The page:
#omgrobots: Robots Are Not Just for Boys!

Contributed by Dr. Lisa Milenkovic

If you close your eyes and think of a robotics competition, what would you imagine the team members would look like?  The stereotypical group of boys who are into playing online games would generally pop in most people’s minds.  Maybe there’ll be one girl in that group.  Then you think, no that’s not true, this is 2020 – we are more enlightened than that!  Well, sadly this is still true in most schools.  All you have to do is look at pictures of robotics competition and you’ll see that there is still a big gap in the ratio of boys to girls.  Even in a large district like Broward County Public Schools (Broward), we find that girl participation is not as robust as we’d like to see.

Broward County Public Schools is the sixth largest school district in the nation with greater than 270,000 K-12 students representing a very diverse population with 66% of students receiving free and reduced lunch. In STEM+Computer Science (CS) at Broward, we provide computer science and robotics programs, competitions, and coursework for K-12 students. Our main goal is to provide “STEM and computer science for every student, in every school.” 

We try to live up to the title of our No Limits grant proposal, “STEMpathy: STEM and Computer Science for Social Good,” in many ways. STEM is a problem-solving mindset and wherever possible we apply STEM skills to solve real problems in our community. We look for grants that provide programs for those who are in special schools, those that encourage participation of minority or under-represented population, and those that encourage social good.  No Limits fit this goal perfectly as our STEM+CS events encourage participation of all and especially reaching girls and underserved minorities in STEM. 

For this No Limits grant, we decided to focus on our VEX Robotics  competition series that is open to all from two girls standing next to a robotics courseelementary to high school.  We have a grant from the RECFoundation that provides robotics devices and teacher support to the schools.  Since this is our third year in this grant, we have more than 100 participating schools and can see some longitudinal pattern of participation through feeder patterns (elementary – middle – high school zones).  We still find that more girls participate in the elementary level, than middle and high school.  We hope to change this through our various competitions that start at the elementary level, the hope is that by exposing more girls at the lower level, they’ll continue at the middle and high school level, and this participation will lead to enrollment in higher level STEM and computer science coursework.  This is true for the VEX robotics competition, as well our other competitions, such as the SECME-STEM Olympiad which focuses on engineering challenges.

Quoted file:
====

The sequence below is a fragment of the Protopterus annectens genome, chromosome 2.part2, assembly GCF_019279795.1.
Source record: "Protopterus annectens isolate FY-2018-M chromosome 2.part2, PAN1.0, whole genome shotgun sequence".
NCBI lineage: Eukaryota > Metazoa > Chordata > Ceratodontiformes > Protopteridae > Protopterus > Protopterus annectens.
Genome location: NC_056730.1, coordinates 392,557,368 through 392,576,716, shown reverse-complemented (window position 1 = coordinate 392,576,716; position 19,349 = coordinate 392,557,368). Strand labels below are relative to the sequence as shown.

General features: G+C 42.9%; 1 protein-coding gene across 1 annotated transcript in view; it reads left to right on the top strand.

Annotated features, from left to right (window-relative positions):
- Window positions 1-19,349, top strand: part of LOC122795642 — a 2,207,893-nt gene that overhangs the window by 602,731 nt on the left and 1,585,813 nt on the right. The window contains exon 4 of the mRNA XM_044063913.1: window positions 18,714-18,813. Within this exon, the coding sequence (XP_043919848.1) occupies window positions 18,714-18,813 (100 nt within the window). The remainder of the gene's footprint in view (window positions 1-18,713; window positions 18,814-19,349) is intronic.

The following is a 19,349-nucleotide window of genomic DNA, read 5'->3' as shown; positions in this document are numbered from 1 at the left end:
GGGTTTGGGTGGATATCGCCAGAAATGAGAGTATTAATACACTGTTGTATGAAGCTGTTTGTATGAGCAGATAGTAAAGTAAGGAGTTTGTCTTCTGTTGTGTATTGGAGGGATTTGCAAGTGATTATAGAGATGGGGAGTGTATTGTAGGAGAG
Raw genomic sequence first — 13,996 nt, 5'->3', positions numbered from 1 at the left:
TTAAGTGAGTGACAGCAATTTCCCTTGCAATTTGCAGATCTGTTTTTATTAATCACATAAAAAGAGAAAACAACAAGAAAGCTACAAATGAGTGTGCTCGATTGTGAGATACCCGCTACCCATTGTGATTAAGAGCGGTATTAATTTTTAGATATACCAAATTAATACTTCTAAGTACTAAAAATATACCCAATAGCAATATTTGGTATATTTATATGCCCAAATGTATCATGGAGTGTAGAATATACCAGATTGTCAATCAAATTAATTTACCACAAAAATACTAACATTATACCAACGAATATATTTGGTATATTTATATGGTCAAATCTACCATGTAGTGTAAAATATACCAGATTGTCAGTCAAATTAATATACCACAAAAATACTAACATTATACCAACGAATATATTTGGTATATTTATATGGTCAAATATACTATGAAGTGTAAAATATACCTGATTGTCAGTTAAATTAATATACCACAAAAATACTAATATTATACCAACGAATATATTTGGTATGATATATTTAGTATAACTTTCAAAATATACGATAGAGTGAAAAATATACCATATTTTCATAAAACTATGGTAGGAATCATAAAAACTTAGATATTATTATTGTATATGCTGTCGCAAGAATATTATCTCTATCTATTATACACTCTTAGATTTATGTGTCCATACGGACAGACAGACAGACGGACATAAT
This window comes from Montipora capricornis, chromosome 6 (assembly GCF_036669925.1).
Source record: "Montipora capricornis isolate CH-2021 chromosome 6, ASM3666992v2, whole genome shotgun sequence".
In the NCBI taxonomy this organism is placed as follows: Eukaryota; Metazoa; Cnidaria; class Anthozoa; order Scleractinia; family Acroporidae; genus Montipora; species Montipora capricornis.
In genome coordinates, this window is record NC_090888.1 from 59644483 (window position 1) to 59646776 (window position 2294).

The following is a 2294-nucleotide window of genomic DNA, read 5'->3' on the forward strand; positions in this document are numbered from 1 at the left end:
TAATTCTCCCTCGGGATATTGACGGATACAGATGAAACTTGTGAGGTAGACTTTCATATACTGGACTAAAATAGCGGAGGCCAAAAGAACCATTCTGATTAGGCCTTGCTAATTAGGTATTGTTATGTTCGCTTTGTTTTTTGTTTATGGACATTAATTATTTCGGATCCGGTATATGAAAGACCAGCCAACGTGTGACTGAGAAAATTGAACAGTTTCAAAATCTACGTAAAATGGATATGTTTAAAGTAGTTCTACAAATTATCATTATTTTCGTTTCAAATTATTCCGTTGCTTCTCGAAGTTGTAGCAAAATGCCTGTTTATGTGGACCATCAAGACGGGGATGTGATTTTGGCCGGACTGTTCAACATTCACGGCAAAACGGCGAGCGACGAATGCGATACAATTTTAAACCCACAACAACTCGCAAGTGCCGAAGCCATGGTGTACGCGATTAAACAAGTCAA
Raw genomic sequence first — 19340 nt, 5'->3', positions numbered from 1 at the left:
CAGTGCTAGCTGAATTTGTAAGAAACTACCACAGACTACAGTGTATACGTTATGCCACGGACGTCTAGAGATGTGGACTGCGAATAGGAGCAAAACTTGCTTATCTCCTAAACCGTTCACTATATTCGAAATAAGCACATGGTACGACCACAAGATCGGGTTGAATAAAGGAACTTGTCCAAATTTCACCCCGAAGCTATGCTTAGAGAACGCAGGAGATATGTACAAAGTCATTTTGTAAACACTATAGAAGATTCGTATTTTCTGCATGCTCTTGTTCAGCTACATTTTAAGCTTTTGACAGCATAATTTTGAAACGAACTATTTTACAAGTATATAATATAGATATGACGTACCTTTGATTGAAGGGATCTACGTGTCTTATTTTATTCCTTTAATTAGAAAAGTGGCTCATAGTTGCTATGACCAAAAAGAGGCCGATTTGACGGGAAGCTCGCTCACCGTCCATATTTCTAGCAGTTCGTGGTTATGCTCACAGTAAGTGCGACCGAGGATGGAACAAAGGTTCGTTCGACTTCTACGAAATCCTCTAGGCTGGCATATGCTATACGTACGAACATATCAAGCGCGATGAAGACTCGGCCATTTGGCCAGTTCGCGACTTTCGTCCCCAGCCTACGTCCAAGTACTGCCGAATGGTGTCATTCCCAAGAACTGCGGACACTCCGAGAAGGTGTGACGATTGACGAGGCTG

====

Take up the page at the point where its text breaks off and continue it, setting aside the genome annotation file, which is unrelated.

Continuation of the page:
We are seeing some encouraging changes.  This year we have at least five teams that are comprised of just girls.  At the last competition, there was a team made up of girls who have been practicing for just six weeks.  They earned the judge’s Inspire award for their perseverance at their first competition!

There were three VEX robotics events that fell within the timeframe of the #GirlsHaveNoLimits outreach program. We showed the Ewy Rosqvist’s video to everyone who attended at the beginning of the competition to a large and varied audience of parent, students, teachers, school administrators and friends of these participants as well.  As teachers, A girl holding a robot and controllerwe generally teach or provide experiences to our students and we hope they will go home and share them with their family and friends.  As most of us know, sometimes they do, but most times they don’t.  For those with children of our own, how many times have we asked, “So, what did you do today?” and the child will answer with, “Nothing.”   Parents and children participating at the same time is an experience that we try to capitalize when we can.  We hope that it will encourage extended conversation with each other and others.

After showing the video, we gave away the toy cars to all children who were present.  The response to the video, and the cars, were very positive.  You can hear “yeah” and “girl power” from the audience when they find out Ewy Rosqvist won the race.  The most surprising thing that we found is that teachers and others wanted to know the link to the video so they can show it to others!  What we really like about this grant is that we felt the video made an impact, but the toy cars really enhanced the experience and gave the recipients something tangible to remember that #GirlsHaveNoLimits.

 

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Dr. Lisa Milenkovic is a STEM+Computer Science Curriculum Supervisor at Broward County Public Schools, the nation’s sixth largest district. Dr. Milenkovic is the District Director for the Code.org Regional Partnership for CS, the K-12 STEM Olympiad and other programs to engage students and teachers in STEM as the leader of the Broward Area STEM Ecosystem.

 

NGCP's partnership with Mercedes-Benz USA is tackling the issue of gender stereotypes and showing young girls they can aspire to be and do anything they desire. #GirlsHaveNoLimits. Via NGCP mini-grants, thousands of girls have been gifted a die-cast Matchbox replica of the Mercedes-Benz 220SE commemorating Ewy Rosqvist's historic 1962 Argentinian Grand Prix performance. Learn more about this initiative.